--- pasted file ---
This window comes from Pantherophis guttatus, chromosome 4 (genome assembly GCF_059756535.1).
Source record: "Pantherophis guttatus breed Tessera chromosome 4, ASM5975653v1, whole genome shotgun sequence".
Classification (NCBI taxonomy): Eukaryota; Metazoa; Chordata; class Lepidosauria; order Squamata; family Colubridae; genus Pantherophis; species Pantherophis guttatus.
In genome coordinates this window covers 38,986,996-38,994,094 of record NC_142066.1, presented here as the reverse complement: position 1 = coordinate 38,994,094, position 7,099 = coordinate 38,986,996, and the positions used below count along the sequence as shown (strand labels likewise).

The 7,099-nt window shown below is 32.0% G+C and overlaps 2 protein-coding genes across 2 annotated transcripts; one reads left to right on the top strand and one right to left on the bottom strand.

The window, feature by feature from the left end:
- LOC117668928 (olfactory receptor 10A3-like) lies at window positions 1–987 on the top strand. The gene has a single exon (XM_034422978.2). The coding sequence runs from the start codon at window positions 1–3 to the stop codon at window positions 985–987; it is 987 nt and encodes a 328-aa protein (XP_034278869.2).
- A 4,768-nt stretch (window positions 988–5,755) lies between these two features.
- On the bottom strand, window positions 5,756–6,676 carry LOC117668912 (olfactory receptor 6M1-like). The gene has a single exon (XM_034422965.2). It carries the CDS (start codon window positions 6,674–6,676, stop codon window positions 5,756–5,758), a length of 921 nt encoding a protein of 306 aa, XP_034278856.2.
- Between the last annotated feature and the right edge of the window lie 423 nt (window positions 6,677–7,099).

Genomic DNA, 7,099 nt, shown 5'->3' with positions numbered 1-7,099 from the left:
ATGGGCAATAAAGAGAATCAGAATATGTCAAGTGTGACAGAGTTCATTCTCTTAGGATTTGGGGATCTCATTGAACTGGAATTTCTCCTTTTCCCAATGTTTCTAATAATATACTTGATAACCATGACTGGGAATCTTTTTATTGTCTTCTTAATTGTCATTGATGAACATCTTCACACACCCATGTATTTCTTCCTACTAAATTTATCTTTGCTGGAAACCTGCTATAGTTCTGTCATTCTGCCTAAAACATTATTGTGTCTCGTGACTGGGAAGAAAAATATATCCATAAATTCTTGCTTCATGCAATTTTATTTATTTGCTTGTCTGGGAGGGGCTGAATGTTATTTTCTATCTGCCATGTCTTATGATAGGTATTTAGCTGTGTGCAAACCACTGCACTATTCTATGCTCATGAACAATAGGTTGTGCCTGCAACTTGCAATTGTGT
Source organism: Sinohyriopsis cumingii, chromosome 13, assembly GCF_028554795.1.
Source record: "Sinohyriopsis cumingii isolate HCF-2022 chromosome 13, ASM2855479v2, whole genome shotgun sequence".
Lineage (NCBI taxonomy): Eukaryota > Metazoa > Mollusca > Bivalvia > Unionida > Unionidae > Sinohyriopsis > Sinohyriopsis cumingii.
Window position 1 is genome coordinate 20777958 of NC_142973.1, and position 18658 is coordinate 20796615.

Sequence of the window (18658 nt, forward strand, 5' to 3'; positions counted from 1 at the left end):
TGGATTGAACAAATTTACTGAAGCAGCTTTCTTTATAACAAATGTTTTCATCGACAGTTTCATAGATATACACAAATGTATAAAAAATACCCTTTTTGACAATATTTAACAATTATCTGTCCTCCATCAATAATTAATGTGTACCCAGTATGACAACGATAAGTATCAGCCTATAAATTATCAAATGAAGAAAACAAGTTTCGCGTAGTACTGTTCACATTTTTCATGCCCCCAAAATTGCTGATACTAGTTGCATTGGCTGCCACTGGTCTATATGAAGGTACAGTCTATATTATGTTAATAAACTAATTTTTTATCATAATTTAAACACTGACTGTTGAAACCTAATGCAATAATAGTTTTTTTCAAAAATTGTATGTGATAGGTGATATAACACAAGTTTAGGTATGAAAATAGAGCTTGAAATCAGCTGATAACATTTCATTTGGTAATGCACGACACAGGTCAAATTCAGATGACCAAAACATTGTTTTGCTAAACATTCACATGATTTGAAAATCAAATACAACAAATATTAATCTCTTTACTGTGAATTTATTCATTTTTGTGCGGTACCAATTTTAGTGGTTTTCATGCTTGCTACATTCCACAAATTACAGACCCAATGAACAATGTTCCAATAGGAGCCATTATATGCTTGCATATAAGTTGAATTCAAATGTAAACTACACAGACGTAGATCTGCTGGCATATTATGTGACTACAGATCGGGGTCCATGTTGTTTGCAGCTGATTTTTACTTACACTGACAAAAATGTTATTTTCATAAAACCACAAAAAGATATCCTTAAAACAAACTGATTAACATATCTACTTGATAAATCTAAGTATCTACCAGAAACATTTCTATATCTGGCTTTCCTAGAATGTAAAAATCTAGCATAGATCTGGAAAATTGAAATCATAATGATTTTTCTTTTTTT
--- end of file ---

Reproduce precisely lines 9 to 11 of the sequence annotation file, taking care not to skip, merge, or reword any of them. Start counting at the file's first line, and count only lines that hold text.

- On the bottom strand, window positions 5,756–6,676 carry LOC117668912 (olfactory receptor 6M1-like). The gene has a single exon (XM_034422965.2). It carries the CDS (start codon window positions 6,674–6,676, stop codon window positions 5,756–5,758), a length of 921 nt encoding a protein of 306 aa, XP_034278856.2.
- Between the last annotated feature and the right edge of the window lie 423 nt (window positions 6,677–7,099).

Genomic DNA, 7,099 nt, shown 5'->3' with positions numbered 1-7,099 from the left: